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Instruction of The Op-Ed

The Op-Ed.   Op-ed essays are short arguments designed specifically to accommodate the needs of newspapers, particularly the needs of “hard-copy” newspapers.  Typically, the op-ed column appears in the editorial section of the paper, directly across from the paper’s editorials (those short essays in which the “official view” of the paper is announced).  In fact, the op-ed gets its name from its usual placement in relation to those editorials: opposite-the-editorial.

Op-ed essays have the potential for wide circulation; not only do major newspapers have millions of readers of their own, some also have a syndication service that other papers subscribe to.  Hence, it is the form that promises intellectuals the greatest opportunity to reach the widest and most diversified sampling of the public with the sharpest presentation of their ideas.  However, because it was developed to accommodate both the marketing needs and economic constraints of print media (pre-cyberspace), it is also an excruciatingly restrictive form of the essay: the op-ed is the haiku of intellectual combat.  In the real world, truth claims may never be supported and arguments may never be developed unless such material is an organic or inescapable feature of the essay itself.  (In the slightly unreal world of the classroom, however, we will keep ourselves intellectually honest by continuing to document our sources.)   Moreover, it may not evince a high degree of argumentative complexity.  That is, it must restrict itself to one line of argument.  (By way of illustration, Bob Berger—former Op-Ed editor for the Los Angeles Times—once critiqued a piece of mine, saying that it read too much like “broccoli” when it needed to read like “asparagus.”)   Nevertheless, even without the chance to contextualize or explain, this form must still evince a high degree of textual autonomy—it must be able to stand alone, to be read and understood by reasonably informed readers without the benefit of background exposition.  Stylistically, although the op-ed form may lend itself to a wide range of voices, in actuality, unless the writer has an established reputation, those choices may be constrained by a publication’s house style.

For this assignment you will write two op-ed essays, and post them on separate dates.   Please consult the syllabus for the exact due date of each.

In your “Major Statement” written for the second assignment, you developed a position paper that reflected a broad set of concerns that showcased the scope of your expertise. Though you will certainly not have “said it all” in the paper, it is likely that you will have organized several ideas into a complex, sophisticated and coherent argument.  It is also likely that you will have written at a level of abstraction and depth generally characterized as academic discourse.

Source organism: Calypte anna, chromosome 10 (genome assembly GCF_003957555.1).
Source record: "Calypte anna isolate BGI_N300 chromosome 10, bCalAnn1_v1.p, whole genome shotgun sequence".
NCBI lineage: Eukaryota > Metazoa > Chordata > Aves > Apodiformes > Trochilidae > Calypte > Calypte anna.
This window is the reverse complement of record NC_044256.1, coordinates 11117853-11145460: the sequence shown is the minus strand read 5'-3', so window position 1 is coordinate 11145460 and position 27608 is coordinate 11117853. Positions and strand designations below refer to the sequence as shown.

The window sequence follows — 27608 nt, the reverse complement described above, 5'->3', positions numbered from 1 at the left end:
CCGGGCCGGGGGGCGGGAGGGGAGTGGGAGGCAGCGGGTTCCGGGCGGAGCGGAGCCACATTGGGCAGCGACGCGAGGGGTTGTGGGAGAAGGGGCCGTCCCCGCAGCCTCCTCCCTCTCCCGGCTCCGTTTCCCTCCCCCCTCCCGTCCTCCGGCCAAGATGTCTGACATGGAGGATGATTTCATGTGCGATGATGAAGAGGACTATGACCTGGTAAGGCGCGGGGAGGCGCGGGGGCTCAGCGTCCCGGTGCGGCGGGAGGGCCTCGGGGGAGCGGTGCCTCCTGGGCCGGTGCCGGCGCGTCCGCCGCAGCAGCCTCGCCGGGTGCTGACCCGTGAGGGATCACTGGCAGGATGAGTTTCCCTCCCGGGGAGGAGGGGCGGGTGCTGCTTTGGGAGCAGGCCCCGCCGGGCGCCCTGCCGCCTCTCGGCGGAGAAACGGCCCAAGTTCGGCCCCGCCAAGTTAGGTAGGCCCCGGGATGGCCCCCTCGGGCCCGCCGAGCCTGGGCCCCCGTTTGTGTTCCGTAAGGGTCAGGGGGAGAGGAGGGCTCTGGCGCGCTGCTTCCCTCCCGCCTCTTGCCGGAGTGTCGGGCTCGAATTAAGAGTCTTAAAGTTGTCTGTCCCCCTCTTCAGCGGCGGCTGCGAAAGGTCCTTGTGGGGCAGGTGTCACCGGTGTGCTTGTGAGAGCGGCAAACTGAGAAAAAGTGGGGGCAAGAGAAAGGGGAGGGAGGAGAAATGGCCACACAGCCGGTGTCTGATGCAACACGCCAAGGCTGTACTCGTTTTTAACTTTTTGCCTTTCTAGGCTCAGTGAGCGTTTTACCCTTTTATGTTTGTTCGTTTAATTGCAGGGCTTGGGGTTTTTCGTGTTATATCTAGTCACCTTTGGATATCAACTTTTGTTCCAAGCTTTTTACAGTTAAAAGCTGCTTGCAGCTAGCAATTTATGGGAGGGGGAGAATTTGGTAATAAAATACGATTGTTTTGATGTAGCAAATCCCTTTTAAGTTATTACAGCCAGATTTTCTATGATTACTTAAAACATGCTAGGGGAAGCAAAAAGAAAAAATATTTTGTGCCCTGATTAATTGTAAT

In this assignment you will need to shift rhetorical gears to present some aspect of the work in your major statement to a mainstream (albeit sufficiently educated) audience. In this essay you will write an op-ed that may emerge out of some aspect of your major statement—though you are certainly not limited to the issues of your major statement alone.  If you do decide to work from your major statement, doing so does not mean that you should simply restate its thesis in op-ed form.  Rather, it means that you will pick up on one important element suggested or developed in your major statement and fashion it into an op-ed.  To some extent this will require you to recast one of your concerns into a discussion that will appeal to the immediate interests of the general public (in other words, you will need to find a good current events “hook”).  You will also need to develop rhetorical strategies that help you connect immediately to the reader—and to the audience gatekeeper: the harried, overworked, impatient person who must maintain the intellectual standards of the journal while publishing works that help to sell it: the editor.

Tips on Writing the Op-Ed

On Content:
1.    Be timely.  Write about an issue in the news, or link your subject to a current event.
2.    Avoid tired, often discussed issues unless you can freshen them up with your own novel twist.
3.    Foreground your special expertise or pivot on a personal experience.
4.    Offer specific solutions, if applicable.
5.    Don’t respond to previous op-eds.
6.    Raise the stakes.

On Form:
7.    Focus on one idea.
8.    Avoid subtlety.
9.    Hook the reader in your lede.
10.    Announce your thesis quickly, in the first sentence if possible—but no later than the second or     third short paragraph.
11.    Use sharp, powerful, provocative language; don’t use the passive voice.
12.    Use quickly drawn anecdotes (sparingly).
13.    Write short paragraphs.
14.    Write a punchy conclusion.
15.    Limit yourself to around 750 words (600-900).

It all begins with the “lede,” the first paragraph or two in which you hook the reader, link to current event or hotly debated issue, and announce your thesis:  Here are a few ledes from recently published op-ed essays.

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